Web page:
Around an hour into Annihiliation, a character asks Natalie Portman if she knows the difference between ‘suicide’ and ‘self destruct’. And then goes on to point out how ‘human beings are programmed to self destruct’ without even being fully aware of it. Philosophy like this is why one can’t be more thankful to the science fiction genre. The farther a story goes into the cosmos, the deeper it delves into the extra terrestrial – the more closely it introspects the primal nature of what it is to be human. Whether it is 2001: A Space Odyssey, Blade Runner, A.I or Arrival – some of the best films under this umbrella have raised compelling questions that aid the mind-bending visuals.
Much like his masterful directorial debut in 2014’s Ex Machina, Alex Garland is on sure footing with Annihilation too. The film might have a core that oozes scientific mumbo-jumbo, but it unravels like a mystery and in the process, shines a light on the most deadly virus of all – human paranoia.
Introduced as a Cellular Biologist, Portman’s character Lena is shown discussing the disintegration of cells that ‘annihilate’ their original form to make way for two new organisms. Also, mourning the disappearance of her soldier husband (played by Oscar Isaac) for more than a year, one day she finds him mysteriously standing outside their bedroom. Unable to recollect how he got there or where he had been for his last mission, he soon develops health complications. And before you know it, both the husband and his wife are moved to a military facility in Area X. It exists right next to a strange phenmenon described as ‘The Shimmer’, which is slowly spreading. Anyone who goes in, never comes out.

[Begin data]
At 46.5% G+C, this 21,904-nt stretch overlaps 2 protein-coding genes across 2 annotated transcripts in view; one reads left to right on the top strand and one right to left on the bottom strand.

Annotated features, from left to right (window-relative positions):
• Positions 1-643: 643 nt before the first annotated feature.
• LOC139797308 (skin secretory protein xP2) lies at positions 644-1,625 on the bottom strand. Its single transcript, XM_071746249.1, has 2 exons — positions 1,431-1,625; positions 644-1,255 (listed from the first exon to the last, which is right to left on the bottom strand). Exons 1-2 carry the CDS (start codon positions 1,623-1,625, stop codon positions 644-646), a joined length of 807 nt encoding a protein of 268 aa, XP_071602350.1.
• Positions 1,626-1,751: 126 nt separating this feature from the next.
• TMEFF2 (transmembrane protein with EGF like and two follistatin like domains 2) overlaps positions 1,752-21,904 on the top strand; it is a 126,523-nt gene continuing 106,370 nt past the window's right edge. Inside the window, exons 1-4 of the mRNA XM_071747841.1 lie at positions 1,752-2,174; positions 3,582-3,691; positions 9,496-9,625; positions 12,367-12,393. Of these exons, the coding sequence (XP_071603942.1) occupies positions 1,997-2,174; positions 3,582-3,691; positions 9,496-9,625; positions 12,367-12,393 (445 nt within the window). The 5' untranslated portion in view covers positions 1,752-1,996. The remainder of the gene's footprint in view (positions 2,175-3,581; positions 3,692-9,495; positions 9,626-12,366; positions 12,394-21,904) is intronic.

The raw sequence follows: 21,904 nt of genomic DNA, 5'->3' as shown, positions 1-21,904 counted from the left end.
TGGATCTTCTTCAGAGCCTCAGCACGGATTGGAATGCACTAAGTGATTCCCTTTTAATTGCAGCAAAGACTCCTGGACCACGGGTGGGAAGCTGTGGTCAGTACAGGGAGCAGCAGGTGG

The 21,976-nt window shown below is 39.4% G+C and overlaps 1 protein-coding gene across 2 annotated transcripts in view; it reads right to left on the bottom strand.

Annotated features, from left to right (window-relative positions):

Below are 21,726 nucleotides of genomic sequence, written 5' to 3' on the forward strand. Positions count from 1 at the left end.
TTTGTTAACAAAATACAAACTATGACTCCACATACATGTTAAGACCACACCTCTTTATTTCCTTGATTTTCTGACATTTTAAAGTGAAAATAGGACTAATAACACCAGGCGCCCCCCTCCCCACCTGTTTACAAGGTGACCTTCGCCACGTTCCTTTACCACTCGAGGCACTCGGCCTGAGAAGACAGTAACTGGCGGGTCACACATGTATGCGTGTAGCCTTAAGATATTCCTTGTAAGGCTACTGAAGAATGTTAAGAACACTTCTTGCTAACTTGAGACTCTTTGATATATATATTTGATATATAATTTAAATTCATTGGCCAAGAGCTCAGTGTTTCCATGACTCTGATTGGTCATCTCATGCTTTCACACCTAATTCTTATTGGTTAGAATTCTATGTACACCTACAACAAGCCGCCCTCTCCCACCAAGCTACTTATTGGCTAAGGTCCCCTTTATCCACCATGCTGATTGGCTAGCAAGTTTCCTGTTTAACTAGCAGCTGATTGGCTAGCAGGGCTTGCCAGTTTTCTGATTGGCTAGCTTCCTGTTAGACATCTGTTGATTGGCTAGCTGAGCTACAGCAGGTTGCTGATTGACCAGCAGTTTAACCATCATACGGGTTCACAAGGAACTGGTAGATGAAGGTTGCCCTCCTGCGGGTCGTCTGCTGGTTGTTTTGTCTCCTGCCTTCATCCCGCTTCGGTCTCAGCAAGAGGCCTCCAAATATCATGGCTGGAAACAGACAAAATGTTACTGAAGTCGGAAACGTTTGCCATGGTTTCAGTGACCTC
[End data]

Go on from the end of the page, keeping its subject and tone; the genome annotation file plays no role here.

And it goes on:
Desperate to ‘cure’ her husband, Lena along with four other women decide to undertake this (apparent) one-way trip. Accompanied by a Psychiatrist (Jennifer Jason Leigh), a Physicist (Tessa Thompson), a Paramedic (Gina Rodriguez) and a Geomorphologist (Tuva Novotny), the group investigates the source of this phenomenon, that began with a ‘flare’ in a lighthouse. They’ve only got a few days before ‘The Shimmer’ engulfs the facility and Lena’s husband with it.
To an extent, Annihilation reminded me of Denis Villenuve’s Arrival, where a lone woman undertakes a high-stakes mission for very personal reasons. While Amy Adams’ character finds a meaning to her life again after an unspeakable loss, Lena finds the only way to save a loved one is to undertake this journey to a place of no return.
Garland manages to make The Shimmer both visually exotic and evokes a sense of danger of the wild. He also drops a series of breadcrumbs in the form of abandoned camcorders, carefully preserved memory sticks and chilling footage from the earlier teams that ventured inside.
My biggest grouse with Paramount pictures (the studio behind the film) is its direct-to-Netflix strategy for the film. Ambitiously concieved with grand visuals as well as challenging themes, it’s apparent makers meant Annihilation for the big screen. While the wide release makes the film available to a large number of the audience across the world, some of its meditative quality is lost along the way.
Alex Garland’s latest film intelligently mutates into different organisms at different stages, much like the characters in it. And the intriguing payoff in the end, makes it a journey worth embarking on.
Annihilation is available for streaming on Netflix.